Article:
Hall of Famer Gordie Howe, aka "Mr. Hockey," has died at the age of 88 years. The Detroit Red Wings, who he played with for 25 years, confirmed his death Friday morning. The hockey legend who played nearly his entire career with the Red Wings (he played a few seasons with the World Hockey Association, and ended his NHL career at 51 years old with the Hartford Whalers when the WHA folded), celebrated his 88th birthday with the Red Wings in March at Joe Louis Arena.
Howe suffered a stroke in October 2014, but saw improvement over the following months, credited largely to a stem cell treatment he received in Mexico. No direct cause of death was given.
Gordie Howe played in the NHL for more than 1,700 games (more than 2400 including his WHA seasons!) and scored 801 goals and 1,049 assists for fourth all-time in the league. That's an especially remarkable achievement considering the bulk of his career was played during the original six era of the NHL, when there were only six teams and far fewer games than are played now by the NHL's thirty teams. Howe won four Stanley Cup Championships with the Red Wings, led the league in scoring for the Art Ross Trophy six times, and one the Hart Trophy as league MVP six times, as well. He is the only player in history to finish in the top five in scoring in the league for 20 consecutive seasons, and the only player to have played in the NHL in five different decades, starting his career in 1946 and ending it in 1980.
The 23-time NHL All-Star was known for his penchant for goals and assists, but also for fights. The "Gordie Howe Hat Trick" was coined about the player, meaning a game where a player gets a goal, an assist, and a fight, instead of the traditional three goals. His violent play, however, led to a career with a few significant injuries, including a skull fracture during the 1950 playoffs, an injury he recovered from and returned to the ice the following season. Gordie Howe was inducted into the Hockey Hall of Fame in 1972, one year after retiring from the NHL, despite the fact he went on to play six seasons in the WHA and one final season in the NHL later, one of three Hall of Famers who have come out of retirement post-induction (Guy Lafleur and Mario Lemieux being the only others).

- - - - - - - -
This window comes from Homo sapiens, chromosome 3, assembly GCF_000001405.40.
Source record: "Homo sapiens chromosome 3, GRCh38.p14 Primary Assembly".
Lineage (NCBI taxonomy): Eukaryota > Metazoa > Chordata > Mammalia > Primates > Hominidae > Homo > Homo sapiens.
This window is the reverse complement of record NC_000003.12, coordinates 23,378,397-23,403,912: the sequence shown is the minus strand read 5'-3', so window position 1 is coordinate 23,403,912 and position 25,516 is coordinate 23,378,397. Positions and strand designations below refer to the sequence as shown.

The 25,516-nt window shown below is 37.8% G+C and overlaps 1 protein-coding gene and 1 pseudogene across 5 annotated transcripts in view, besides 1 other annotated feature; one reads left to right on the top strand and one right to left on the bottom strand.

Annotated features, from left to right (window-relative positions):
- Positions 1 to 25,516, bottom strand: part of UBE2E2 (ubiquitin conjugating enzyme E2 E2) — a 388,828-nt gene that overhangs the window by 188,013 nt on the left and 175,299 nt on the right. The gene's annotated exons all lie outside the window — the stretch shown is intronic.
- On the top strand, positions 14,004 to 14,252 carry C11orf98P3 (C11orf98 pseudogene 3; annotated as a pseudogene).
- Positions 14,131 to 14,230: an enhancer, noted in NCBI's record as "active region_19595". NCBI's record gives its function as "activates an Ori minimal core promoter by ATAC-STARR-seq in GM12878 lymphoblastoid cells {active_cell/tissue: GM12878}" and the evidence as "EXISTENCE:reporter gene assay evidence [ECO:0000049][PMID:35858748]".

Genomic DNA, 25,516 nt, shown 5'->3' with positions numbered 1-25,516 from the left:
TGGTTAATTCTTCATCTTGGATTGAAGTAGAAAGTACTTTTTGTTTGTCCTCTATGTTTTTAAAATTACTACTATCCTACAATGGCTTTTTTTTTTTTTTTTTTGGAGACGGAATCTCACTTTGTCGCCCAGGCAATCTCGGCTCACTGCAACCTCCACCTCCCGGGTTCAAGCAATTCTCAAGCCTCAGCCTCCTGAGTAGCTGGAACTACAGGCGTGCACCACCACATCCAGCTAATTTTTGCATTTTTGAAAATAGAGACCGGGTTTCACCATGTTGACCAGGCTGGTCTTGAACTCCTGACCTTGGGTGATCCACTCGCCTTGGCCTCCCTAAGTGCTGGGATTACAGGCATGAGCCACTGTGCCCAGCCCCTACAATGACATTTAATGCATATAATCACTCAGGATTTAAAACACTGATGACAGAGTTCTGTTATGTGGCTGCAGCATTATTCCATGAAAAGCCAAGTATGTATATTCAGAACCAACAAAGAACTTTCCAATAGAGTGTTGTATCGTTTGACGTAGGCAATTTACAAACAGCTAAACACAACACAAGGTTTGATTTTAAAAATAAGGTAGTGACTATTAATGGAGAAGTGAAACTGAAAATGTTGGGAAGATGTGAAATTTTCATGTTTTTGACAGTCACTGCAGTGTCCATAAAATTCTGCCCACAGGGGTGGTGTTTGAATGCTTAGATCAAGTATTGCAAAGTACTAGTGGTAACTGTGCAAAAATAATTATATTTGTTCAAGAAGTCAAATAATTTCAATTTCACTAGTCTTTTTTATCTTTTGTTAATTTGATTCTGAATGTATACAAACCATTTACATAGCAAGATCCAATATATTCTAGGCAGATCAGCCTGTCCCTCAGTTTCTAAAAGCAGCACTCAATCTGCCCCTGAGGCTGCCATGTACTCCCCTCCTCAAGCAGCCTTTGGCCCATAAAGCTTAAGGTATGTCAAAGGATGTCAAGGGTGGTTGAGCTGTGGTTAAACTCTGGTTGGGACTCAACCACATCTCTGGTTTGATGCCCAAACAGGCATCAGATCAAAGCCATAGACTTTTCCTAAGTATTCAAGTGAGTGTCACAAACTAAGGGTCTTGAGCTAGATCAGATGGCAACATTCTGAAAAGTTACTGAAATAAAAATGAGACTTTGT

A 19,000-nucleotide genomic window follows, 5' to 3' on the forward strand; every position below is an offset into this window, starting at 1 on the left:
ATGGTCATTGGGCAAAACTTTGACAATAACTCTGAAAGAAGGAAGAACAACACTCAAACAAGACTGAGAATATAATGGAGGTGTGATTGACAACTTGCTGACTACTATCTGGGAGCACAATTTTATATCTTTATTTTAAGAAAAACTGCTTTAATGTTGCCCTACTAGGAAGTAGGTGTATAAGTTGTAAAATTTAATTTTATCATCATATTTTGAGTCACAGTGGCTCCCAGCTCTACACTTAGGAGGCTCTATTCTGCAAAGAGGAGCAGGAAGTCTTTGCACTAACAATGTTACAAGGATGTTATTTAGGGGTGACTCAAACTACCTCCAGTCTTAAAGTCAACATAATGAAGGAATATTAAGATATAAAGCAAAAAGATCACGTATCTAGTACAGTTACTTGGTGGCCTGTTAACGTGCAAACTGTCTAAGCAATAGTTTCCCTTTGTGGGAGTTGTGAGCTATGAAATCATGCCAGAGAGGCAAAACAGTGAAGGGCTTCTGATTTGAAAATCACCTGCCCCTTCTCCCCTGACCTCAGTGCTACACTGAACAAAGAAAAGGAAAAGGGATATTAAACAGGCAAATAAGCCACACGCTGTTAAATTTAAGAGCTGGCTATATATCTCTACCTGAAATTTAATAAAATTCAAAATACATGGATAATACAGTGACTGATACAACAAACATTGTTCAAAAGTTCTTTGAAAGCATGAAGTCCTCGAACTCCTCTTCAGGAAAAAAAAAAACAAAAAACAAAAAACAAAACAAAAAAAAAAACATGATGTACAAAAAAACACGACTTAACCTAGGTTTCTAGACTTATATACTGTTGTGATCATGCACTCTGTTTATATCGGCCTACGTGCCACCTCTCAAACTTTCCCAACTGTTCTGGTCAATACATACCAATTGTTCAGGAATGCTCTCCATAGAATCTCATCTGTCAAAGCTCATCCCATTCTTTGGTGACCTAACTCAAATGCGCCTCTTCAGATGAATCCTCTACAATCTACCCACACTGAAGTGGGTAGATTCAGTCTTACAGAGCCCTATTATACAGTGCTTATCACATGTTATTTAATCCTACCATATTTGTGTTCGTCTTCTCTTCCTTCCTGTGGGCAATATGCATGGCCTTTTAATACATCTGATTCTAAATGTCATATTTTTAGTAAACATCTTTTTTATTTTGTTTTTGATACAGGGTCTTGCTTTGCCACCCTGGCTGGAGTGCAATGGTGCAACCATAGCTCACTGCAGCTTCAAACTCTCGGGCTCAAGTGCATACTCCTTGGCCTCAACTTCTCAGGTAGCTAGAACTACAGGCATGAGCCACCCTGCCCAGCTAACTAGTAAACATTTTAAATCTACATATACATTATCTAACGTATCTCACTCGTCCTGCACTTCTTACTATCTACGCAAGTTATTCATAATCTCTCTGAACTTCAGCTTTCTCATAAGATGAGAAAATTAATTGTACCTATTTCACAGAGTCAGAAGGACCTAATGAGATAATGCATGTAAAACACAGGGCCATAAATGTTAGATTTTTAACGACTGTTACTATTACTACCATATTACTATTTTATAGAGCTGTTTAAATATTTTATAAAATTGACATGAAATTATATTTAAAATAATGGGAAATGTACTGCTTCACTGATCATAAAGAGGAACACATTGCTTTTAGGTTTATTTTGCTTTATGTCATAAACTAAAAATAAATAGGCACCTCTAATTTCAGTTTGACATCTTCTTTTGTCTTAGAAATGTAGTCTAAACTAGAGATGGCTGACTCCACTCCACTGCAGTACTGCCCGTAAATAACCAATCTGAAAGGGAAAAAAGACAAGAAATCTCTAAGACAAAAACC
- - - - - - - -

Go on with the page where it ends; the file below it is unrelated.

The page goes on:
Howe's younger brother Vic and sons Mark and Marty all had professional hockey careers as well, though only Mark had a substantial career in the NHL out of the three of them, himself a Hockey Hall of Fame member. Howe's number, 9, is retired by the Detroit Red Wings.